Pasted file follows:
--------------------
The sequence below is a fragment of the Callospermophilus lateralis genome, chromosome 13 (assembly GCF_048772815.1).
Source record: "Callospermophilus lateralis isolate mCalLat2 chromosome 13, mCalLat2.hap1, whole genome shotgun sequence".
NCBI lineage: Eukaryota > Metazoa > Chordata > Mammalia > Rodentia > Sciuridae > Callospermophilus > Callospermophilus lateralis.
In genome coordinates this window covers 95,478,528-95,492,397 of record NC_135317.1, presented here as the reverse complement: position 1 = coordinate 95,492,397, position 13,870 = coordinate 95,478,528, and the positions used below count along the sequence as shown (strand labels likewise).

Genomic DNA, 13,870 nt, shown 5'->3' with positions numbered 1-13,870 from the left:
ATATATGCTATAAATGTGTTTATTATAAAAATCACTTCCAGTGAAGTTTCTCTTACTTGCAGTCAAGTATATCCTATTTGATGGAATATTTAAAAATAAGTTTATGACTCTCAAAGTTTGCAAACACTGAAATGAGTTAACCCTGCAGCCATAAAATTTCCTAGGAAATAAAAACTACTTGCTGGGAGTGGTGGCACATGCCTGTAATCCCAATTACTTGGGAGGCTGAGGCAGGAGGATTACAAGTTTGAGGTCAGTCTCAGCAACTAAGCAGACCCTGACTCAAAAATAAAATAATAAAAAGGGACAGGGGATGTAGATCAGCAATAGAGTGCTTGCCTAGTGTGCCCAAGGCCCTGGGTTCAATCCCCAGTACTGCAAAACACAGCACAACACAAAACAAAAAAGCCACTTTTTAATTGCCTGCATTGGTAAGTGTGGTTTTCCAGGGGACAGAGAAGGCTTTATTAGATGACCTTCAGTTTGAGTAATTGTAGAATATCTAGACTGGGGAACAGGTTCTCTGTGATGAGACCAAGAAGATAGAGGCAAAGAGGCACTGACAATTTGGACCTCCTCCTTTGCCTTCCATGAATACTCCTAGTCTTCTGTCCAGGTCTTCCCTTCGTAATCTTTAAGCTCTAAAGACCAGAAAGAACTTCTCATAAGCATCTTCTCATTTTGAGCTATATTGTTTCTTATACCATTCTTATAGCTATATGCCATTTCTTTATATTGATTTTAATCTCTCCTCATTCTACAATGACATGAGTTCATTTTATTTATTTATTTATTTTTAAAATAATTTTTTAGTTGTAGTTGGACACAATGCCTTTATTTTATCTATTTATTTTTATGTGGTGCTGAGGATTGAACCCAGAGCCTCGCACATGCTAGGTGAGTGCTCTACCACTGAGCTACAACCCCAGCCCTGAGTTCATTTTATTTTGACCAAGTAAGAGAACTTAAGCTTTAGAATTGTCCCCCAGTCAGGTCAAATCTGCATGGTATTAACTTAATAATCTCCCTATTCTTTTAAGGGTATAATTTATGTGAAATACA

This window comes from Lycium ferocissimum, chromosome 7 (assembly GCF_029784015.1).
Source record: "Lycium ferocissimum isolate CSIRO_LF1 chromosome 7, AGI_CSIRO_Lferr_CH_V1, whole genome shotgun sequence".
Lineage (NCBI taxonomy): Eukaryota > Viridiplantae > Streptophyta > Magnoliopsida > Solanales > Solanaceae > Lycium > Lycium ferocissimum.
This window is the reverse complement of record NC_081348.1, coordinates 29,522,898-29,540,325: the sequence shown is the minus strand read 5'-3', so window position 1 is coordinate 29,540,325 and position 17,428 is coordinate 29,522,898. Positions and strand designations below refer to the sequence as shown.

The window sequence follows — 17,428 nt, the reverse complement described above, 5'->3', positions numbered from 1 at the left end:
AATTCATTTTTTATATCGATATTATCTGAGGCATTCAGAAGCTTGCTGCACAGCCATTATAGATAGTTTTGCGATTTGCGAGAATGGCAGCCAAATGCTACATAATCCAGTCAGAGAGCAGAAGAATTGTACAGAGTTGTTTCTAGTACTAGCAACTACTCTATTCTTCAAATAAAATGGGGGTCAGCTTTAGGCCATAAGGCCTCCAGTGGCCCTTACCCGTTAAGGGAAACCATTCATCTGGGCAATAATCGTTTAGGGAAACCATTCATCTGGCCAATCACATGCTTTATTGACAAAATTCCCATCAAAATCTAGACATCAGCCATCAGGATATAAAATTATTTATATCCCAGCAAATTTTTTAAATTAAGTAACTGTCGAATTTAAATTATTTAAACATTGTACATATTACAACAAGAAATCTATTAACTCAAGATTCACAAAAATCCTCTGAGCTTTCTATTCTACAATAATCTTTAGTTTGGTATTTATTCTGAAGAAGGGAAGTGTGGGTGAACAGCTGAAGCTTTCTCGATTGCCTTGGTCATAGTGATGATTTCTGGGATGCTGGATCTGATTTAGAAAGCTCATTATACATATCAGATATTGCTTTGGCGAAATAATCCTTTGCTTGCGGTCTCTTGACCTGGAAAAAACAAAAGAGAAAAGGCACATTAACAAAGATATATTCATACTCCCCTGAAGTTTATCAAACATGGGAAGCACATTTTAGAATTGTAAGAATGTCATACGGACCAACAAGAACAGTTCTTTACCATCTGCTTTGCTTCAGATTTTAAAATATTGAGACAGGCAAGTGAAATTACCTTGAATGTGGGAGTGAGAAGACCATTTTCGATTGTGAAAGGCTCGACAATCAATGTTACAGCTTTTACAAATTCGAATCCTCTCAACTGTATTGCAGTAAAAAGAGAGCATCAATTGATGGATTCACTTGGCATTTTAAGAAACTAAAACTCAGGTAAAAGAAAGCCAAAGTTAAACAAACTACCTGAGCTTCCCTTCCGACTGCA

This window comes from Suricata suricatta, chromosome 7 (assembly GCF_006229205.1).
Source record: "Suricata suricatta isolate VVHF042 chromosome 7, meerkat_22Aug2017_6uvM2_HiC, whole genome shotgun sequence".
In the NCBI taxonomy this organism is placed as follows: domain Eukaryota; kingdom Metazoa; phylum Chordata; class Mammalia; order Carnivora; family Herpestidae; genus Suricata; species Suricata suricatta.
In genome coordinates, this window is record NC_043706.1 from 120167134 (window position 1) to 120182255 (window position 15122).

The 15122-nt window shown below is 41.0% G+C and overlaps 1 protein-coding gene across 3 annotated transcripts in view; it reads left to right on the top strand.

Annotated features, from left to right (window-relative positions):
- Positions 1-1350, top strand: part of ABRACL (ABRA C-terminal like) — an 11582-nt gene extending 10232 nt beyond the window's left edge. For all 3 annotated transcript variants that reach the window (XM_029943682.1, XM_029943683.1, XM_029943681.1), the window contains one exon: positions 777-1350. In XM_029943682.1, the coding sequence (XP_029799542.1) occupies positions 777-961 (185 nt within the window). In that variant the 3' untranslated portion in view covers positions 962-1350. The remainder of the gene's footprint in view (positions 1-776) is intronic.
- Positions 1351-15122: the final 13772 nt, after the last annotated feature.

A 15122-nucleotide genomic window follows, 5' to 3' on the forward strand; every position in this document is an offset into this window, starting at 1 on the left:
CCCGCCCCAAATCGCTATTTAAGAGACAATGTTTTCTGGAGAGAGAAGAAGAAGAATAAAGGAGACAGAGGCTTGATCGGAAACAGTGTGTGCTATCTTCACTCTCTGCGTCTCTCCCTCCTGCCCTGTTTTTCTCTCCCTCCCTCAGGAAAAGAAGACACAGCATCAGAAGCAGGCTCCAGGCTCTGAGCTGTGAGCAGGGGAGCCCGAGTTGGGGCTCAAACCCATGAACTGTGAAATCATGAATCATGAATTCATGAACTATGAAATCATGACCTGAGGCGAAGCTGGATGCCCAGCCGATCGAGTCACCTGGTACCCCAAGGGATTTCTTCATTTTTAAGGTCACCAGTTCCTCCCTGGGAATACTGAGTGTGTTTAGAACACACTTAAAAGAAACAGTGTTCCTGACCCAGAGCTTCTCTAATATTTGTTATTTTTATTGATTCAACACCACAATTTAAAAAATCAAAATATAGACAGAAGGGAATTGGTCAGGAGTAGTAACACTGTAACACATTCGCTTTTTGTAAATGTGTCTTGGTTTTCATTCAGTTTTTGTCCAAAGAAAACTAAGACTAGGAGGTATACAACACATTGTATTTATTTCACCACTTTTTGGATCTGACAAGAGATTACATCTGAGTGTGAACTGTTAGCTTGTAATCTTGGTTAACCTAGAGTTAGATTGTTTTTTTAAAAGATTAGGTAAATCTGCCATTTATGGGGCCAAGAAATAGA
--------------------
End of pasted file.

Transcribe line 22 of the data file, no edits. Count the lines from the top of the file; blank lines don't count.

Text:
CCCGCCCCAAATCGCTATTTAAGAGACAATGTTTTCTGGAGAGAGAAGAAGAAGAATAAAGGAGACAGAGGCTTGATCGGAAACAGTGTGTGCTATCTTCACTCTCTGCGTCTCTCCCTCCTGCCCTGTTTTTCTCTCCCTCCCTCAGGAAAAGAAGACACAGCATCAGAAGCAGGCTCCAGGCTCTGAGCTGTGAGCAGGGGAGCCCGAGTTGGGGCTCAAACCCATGAACTGTGAAATCATGAATCATGAATTCATGAACTATGAAATCATGACCTGAGGCGAAGCTGGATGCCCAGCCGATCGAGTCACCTGGTACCCCAAGGGATTTCTTCATTTTTAAGGTCACCAGTTCCTCCCTGGGAATACTGAGTGTGTTTAGAACACACTTAAAAGAAACAGTGTTCCTGACCCAGAGCTTCTCTAATATTTGTTATTTTTATTGATTCAACACCACAATTTAAAAAATCAAAATATAGACAGAAGGGAATTGGTCAGGAGTAGTAACACTGTAACACATTCGCTTTTTGTAAATGTGTCTTGGTTTTCATTCAGTTTTTGTCCAAAGAAAACTAAGACTAGGAGGTATACAACACATTGTATTTATTTCACCACTTTTTGGATCTGACAAGAGATTACATCTGAGTGTGAACTGTTAGCTTGTAATCTTGGTTAACCTAGAGTTAGATTGTTTTTTTAAAAGATTAGGTAAATCTGCCATTTATGGGGCCAAGAAATAGA